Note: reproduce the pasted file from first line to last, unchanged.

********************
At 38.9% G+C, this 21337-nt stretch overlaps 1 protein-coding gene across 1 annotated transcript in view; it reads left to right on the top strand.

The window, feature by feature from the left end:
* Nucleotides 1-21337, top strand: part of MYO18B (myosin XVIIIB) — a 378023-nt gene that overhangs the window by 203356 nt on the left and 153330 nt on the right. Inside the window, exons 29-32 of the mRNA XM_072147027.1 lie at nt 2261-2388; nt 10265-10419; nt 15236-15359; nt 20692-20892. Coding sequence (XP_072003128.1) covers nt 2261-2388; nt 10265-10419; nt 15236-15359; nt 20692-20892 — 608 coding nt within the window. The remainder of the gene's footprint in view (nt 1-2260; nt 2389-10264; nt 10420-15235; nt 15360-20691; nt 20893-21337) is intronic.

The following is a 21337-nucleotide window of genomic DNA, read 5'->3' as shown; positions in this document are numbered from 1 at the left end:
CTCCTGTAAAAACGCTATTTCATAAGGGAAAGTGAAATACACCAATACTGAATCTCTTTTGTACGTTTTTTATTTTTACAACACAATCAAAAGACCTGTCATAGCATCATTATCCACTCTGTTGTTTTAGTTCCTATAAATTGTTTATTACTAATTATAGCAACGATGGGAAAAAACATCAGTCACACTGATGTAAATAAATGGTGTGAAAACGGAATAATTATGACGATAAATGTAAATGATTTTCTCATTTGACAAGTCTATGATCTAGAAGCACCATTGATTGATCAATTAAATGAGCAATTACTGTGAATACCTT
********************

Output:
At 38.9% G+C, this 21337-nt stretch overlaps 1 protein-coding gene across 1 annotated transcript in view; it reads left to right on the top strand.

The window, feature by feature from the left end:
* Nucleotides 1-21337, top strand: part of MYO18B (myosin XVIIIB) — a 378023-nt gene that overhangs the window by 203356 nt on the left and 153330 nt on the right. Inside the window, exons 29-32 of the mRNA XM_072147027.1 lie at nt 2261-2388; nt 10265-10419; nt 15236-15359; nt 20692-20892. Coding sequence (XP_072003128.1) covers nt 2261-2388; nt 10265-10419; nt 15236-15359; nt 20692-20892 — 608 coding nt within the window. The remainder of the gene's footprint in view (nt 1-2260; nt 2389-10264; nt 10420-15235; nt 15360-20691; nt 20893-21337) is intronic.

The following is a 21337-nucleotide window of genomic DNA, read 5'->3' as shown; positions in this document are numbered from 1 at the left end:
CTCCTGTAAAAACGCTATTTCATAAGGGAAAGTGAAATACACCAATACTGAATCTCTTTTGTACGTTTTTTATTTTTACAACACAATCAAAAGACCTGTCATAGCATCATTATCCACTCTGTTGTTTTAGTTCCTATAAATTGTTTATTACTAATTATAGCAACGATGGGAAAAAACATCAGTCACACTGATGTAAATAAATGGTGTGAAAACGGAATAATTATGACGATAAATGTAAATGATTTTCTCATTTGACAAGTCTATGATCTAGAAGCACCATTGATTGATCAATTAAATGAGCAATTACTGTGAATACCTT